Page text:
Secession, or Why This New Yorker Won’t Be Joining the Enlightened States of America

Shortly after the November presidential election, I was sent an e-mail on the assumption that given my zip code and presumed party affiliation I would celebrate its content and join the victory stomp.

Seeing how peeved I was instead, perhaps it was a good thing that the matter coincided with the start of my recent brief hiatus from the blog. I knew I’d return to the topic my first post back, but not with such timing: Martin Luther King, Jr. Day coincides with the presidential inauguration.

In the spirit of disclosure, I’m a registered Democrat who pulled the lever for Obama without hesitation in 2008. I voted the same in 2012, though not with nearly equal certainty as I did the first time.

This had less to do with the candidates or even their platforms than it did with my own evolving standpoint that feels more and more like a no-man’s land between the two camps.

Let me first quote in full the e-mail before I go any further. I thought the blue font would not only be in keeping with the partisan trenches from which it hails, but also give the overall color scheme the fitting semblance of a bruise…

Dear Red States:

We’re ticked off at your Neanderthal attitudes and politics and we’ve decided we’re leaving.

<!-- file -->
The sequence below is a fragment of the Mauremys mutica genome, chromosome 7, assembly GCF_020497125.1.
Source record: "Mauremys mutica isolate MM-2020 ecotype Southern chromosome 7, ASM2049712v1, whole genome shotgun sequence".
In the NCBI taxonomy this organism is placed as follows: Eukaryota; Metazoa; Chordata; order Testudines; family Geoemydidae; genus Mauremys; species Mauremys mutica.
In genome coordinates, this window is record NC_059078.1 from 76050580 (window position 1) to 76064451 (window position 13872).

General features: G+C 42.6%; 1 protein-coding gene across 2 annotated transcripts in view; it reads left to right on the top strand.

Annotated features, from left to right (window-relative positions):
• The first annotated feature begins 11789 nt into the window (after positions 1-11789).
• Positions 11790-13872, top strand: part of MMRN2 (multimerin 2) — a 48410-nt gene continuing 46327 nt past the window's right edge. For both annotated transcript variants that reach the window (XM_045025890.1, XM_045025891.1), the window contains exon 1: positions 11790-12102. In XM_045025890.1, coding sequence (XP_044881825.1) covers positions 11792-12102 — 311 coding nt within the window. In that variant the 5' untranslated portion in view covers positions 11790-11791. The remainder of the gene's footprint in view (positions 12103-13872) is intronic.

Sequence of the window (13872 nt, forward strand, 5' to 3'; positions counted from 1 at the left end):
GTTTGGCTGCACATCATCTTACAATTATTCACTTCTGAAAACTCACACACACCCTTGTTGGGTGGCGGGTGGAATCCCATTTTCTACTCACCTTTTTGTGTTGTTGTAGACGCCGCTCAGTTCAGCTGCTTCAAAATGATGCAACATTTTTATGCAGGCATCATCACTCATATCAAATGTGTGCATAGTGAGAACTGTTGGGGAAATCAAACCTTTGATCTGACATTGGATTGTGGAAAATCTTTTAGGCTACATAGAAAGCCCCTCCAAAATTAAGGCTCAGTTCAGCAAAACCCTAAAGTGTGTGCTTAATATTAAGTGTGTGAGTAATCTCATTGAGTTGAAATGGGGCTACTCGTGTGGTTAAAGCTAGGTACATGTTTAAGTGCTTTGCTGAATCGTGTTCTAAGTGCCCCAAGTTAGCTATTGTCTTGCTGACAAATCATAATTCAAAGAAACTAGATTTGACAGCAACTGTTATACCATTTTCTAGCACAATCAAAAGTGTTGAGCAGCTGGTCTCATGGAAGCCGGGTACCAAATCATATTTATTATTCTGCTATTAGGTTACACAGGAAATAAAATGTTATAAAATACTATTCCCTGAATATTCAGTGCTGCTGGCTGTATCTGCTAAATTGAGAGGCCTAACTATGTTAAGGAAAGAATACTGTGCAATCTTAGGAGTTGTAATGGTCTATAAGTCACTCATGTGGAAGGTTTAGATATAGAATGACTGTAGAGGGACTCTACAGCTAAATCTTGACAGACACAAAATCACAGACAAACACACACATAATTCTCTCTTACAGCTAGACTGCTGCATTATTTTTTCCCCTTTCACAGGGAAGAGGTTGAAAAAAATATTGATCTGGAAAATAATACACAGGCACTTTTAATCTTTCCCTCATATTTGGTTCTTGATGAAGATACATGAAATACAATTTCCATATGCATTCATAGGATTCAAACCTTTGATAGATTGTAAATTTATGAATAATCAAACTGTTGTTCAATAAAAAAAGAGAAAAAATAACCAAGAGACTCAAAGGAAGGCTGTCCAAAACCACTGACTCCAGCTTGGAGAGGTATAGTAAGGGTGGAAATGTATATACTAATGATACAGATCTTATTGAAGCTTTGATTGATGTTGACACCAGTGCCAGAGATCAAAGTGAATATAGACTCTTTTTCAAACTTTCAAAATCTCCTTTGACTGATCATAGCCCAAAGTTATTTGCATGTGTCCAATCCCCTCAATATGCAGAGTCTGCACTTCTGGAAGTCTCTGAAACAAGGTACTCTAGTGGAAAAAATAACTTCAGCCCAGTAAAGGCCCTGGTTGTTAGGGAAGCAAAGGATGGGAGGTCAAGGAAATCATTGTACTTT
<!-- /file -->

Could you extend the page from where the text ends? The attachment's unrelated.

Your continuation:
We in New York intend to form our own country and we’re taking the other Blue States with us.

In case you aren’t aware that includes California, Hawaii, Oregon, Washington, Iowa, Minnesota, Wisconsin, Michigan, Illinois and the rest of the Northeast.

We believe this split will be beneficial to the nation and especially to the people of the new country of The Enlightened States of America (E.S.A).

To sum up briefly:

You get Texas, Oklahoma and all the slave states.

We get stem cell research and the best beaches.

We get Andrew Cuomo and Elizabeth Warren. You get Bobby Jindal and Todd Akin.

We get the Statue of Liberty. You get OpryLand.

We get Intel and Apple and Microsoft. You get WorldCom.

We get Harvard. You get Ole’ Miss.

We get 85 percent of America’s venture capital and entrepreneurs.

You get Alabama.

We get two-thirds of the tax revenue. You get to make the red states pay their fair share.

Since our aggregate divorce rate is 22 percent lower than the Christian Coalition’s, we get a bunch of happy families. You get a bunch of single moms.